Dr Stan Moody- 12/01/2013
Who are the biggest liars?
In the early church, Peter and the other apostles had no time to fool around. They had to demonstrate quickly that they were legitimate as ambassadors of Christ, or there would be no proof of Christ’s divinity. Baptism in the Holy Spirit was one way that legitimacy was demonstrated. Another was through a dramatic healing ministry. Yet, some believers, being recovering sinners and cheaters like the rest of us, still needed convincing that when the apostles spoke, God was speaking through them.
The Big Lie:
We are told in Acts 4 of a Levite named Barnabas who sold a piece of land, brought all the money and laid it at the apostles’ feet. Acts 5, however, takes a drastic turn. Ananias and Sapphira, in copycat fashion, also sold a piece of property, brought in the proceeds and laid it at the apostles’ feet. The problem: they lied to the apostles by telling them that what they brought in was the entire sale price of the property. Both fell dead, and, we are told, Great fear seized the whole church and all who heard about these events (5:11).
Had Ananias and Sapphira opted to hold back all of the proceeds from the sale, it would have been perfectly acceptable. What they did, however, was attempt to ratify by deceit a contract between themselves, other believers and God.
Two things were made evident in this early church account. First, to lie to God’s anointed is to lie to God. Second, lying to God is fatal.
Who Are the Anointed of God Today?
In our day, it is nearly impossible to determine with assurance who are the anointed of God. We have often cheapened grace as a mere emotional trip to the altar. The contract between the sinner and God has been signed and witnessed without examination. As a result, truth within the Church of Jesus Christ is a rare commodity. We dare not trust our church community with all our resources, as was the practice in the early church, for fear they would squander it.
One thing stands, however. Lying to God is fatal.
Who Are the Liars Today?
A recent study on lying conducted at the University of Regina in Canada concluded that “…sex, age, grade point average, student debt, size of return, socioeconomic status, and average time spent in religious observation are not related to the decision to lie” (Childs, 2013).
400 students were recruited to participate in the study (Stephenson, 2013). They were paired into “senders” and “receivers”. Each pair was split apart into separate rooms. The “sender” was given two cash amounts, say $5 and $7 or $5 and $15, and was to tell the “receiver” both amounts and give her the option of choosing what amount she wanted. The “sender” would keep what was left. In 50% of the cases, the “sender” lied about the amounts, thereby keeping the greatest amount for himself.
Children of Divorce, Business Majors and Evangelicals:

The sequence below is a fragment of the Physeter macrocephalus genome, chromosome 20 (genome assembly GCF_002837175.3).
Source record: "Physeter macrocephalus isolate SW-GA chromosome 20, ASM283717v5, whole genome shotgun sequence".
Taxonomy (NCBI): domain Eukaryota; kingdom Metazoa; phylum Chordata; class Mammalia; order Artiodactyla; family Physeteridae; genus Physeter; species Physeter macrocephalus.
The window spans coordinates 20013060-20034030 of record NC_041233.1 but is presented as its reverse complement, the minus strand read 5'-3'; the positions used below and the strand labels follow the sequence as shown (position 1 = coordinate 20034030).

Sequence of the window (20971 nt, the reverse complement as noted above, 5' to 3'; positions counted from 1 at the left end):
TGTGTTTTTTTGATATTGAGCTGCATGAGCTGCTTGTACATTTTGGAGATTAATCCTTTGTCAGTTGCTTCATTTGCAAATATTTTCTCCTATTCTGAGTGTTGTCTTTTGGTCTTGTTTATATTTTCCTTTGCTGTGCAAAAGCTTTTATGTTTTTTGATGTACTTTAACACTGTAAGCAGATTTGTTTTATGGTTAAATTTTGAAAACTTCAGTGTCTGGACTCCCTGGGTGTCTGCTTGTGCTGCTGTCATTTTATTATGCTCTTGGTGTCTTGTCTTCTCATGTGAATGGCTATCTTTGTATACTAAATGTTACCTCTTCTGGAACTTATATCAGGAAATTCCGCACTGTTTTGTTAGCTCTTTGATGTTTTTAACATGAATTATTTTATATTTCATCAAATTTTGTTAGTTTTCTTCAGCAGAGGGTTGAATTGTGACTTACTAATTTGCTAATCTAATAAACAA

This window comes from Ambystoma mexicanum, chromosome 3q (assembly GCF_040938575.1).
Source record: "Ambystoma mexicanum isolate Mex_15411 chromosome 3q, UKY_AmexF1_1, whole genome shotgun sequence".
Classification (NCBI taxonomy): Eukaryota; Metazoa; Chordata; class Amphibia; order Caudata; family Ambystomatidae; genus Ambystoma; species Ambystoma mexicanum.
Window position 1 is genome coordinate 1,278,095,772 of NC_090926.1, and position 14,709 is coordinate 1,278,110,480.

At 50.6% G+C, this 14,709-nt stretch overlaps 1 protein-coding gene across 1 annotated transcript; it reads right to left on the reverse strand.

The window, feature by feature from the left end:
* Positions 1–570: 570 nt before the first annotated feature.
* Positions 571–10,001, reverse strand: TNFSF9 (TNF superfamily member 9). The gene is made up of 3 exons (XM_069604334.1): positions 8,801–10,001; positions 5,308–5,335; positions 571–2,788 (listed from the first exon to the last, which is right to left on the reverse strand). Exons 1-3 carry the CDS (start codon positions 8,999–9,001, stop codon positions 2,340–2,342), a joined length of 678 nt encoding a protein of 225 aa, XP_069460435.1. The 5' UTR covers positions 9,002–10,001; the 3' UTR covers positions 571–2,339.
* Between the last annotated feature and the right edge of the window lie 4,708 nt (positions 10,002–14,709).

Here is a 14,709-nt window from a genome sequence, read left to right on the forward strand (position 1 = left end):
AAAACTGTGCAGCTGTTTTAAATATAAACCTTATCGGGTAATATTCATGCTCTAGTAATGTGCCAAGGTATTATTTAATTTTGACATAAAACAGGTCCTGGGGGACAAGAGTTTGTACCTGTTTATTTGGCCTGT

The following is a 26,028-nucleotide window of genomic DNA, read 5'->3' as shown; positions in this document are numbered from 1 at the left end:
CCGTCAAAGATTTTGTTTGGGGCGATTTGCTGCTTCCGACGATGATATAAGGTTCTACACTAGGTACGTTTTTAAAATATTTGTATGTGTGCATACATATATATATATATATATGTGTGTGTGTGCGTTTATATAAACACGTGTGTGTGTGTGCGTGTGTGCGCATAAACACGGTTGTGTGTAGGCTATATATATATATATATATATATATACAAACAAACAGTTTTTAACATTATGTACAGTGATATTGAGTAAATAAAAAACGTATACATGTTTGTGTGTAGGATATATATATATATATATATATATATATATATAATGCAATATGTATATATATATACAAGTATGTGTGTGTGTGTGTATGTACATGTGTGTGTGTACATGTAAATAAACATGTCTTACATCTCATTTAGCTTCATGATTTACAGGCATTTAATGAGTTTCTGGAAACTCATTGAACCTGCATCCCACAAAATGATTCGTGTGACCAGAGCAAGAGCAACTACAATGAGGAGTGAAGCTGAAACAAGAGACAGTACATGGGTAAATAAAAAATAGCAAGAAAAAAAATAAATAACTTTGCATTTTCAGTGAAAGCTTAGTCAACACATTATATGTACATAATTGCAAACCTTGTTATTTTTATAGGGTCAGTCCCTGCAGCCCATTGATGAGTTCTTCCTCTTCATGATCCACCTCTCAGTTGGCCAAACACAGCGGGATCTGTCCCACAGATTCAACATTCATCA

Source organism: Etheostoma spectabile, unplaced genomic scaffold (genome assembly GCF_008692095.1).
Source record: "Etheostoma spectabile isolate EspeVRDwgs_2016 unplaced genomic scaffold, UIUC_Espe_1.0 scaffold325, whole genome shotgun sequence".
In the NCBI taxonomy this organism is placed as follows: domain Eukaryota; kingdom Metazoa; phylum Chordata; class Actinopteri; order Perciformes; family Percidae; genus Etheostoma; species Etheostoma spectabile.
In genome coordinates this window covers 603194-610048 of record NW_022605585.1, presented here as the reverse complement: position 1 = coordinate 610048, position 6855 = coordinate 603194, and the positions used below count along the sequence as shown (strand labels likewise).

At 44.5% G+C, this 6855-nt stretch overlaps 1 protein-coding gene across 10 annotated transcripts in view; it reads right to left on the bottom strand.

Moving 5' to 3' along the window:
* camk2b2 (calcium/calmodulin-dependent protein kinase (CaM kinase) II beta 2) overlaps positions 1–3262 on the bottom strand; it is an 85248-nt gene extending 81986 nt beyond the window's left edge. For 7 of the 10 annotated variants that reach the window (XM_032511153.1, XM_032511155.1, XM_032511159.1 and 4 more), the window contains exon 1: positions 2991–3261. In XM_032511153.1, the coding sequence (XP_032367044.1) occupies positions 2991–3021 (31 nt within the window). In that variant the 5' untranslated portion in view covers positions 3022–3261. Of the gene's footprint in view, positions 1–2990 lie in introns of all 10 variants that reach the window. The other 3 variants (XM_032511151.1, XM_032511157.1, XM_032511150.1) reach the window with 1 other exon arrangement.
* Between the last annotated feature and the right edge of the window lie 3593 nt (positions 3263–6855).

The study concluded that the children of divorce were the most likely to lie, at 29.3% higher than the group average. Next were business majors, at 18.1% higher rate than the average. Of special significance to the Church of Jesus Christ, however, is that while nominal religious observation did not factor into the propensity to lie, religiosity, or the degree to which religion dominates our lives, did factor in. The researchers found that the propensity to lie was directly proportional to the degree to which religion was important in the life of the subject.
While the validity of the conclusions of the study can legitimately be challenged and should be challenged, the suggestion that dishonesty and religious zeal go hand-in-hand ought not to be of surprise. A 2008 study by evangelical pollster, George Barna, determined that the divorce rate among born again Christians is statistically identical to that of non-born again adults – 32% (Barrick, 2008).
Should We Be Surprised?
Considering the encouragement in our Church culture to fudge one’s standing with the Lord or one’s conversion experience, would lying not be a common way to cover weaknesses? Consider, as well, the emotional damage inflicted on children of divorced parents who are professing Christians. If 1/3 of our evangelical marriages are breaking up, leaving damaged children in their wake, what kind of integrity are we to expect from many of the very religious?
Is it possible that the Church of Jesus Christ in America is in fast-track production mode of making disciples of Ananias and Sapphira? On the other hand, maybe this presents a prime opportunity for the Church to get serious with God in order to regain its legitimacy as ambassadors for Jesus Christ to a dying world.
Barrick, A. (2008). Study: Christian Divorce Rate Identical to National Average. Washington DC: The Christian Post.
Childs, J. (2013). Personal Characteristics and Lying: An Experimental Examination. Science Direct, 425-427.
Stephenson, P. A. (2013). Business Majors and Children of Divorce the Biggest Liars. Quartz Daily News..